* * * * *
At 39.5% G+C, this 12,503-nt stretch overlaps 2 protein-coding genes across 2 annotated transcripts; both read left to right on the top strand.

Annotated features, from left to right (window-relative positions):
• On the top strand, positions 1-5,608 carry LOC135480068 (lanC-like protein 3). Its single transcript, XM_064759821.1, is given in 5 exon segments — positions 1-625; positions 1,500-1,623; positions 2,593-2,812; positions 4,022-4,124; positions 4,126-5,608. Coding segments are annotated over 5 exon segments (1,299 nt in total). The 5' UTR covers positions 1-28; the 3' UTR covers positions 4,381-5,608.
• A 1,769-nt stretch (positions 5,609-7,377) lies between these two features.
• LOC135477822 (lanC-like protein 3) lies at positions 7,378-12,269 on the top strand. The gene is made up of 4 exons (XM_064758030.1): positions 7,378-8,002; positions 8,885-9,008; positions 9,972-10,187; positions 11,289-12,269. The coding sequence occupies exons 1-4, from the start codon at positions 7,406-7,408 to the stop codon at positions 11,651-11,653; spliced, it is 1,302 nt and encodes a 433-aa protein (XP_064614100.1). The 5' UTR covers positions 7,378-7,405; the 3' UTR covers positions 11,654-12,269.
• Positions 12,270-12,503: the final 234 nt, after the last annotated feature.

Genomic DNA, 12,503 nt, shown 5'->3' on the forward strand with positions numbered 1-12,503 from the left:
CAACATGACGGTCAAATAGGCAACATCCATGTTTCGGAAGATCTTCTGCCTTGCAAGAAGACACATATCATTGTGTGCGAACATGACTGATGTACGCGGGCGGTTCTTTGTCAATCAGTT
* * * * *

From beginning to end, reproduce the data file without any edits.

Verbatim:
At 39.5% G+C, this 12,503-nt stretch overlaps 2 protein-coding genes across 2 annotated transcripts; both read left to right on the top strand.

Annotated features, from left to right (window-relative positions):
• On the top strand, positions 1-5,608 carry LOC135480068 (lanC-like protein 3). Its single transcript, XM_064759821.1, is given in 5 exon segments — positions 1-625; positions 1,500-1,623; positions 2,593-2,812; positions 4,022-4,124; positions 4,126-5,608. Coding segments are annotated over 5 exon segments (1,299 nt in total). The 5' UTR covers positions 1-28; the 3' UTR covers positions 4,381-5,608.
• A 1,769-nt stretch (positions 5,609-7,377) lies between these two features.
• LOC135477822 (lanC-like protein 3) lies at positions 7,378-12,269 on the top strand. The gene is made up of 4 exons (XM_064758030.1): positions 7,378-8,002; positions 8,885-9,008; positions 9,972-10,187; positions 11,289-12,269. The coding sequence occupies exons 1-4, from the start codon at positions 7,406-7,408 to the stop codon at positions 11,651-11,653; spliced, it is 1,302 nt and encodes a 433-aa protein (XP_064614100.1). The 5' UTR covers positions 7,378-7,405; the 3' UTR covers positions 11,654-12,269.
• Positions 12,270-12,503: the final 234 nt, after the last annotated feature.

Genomic DNA, 12,503 nt, shown 5'->3' on the forward strand with positions numbered 1-12,503 from the left:
CAACATGACGGTCAAATAGGCAACATCCATGTTTCGGAAGATCTTCTGCCTTGCAAGAAGACACATATCATTGTGTGCGAACATGACTGATGTACGCGGGCGGTTCTTTGTCAATCAGTT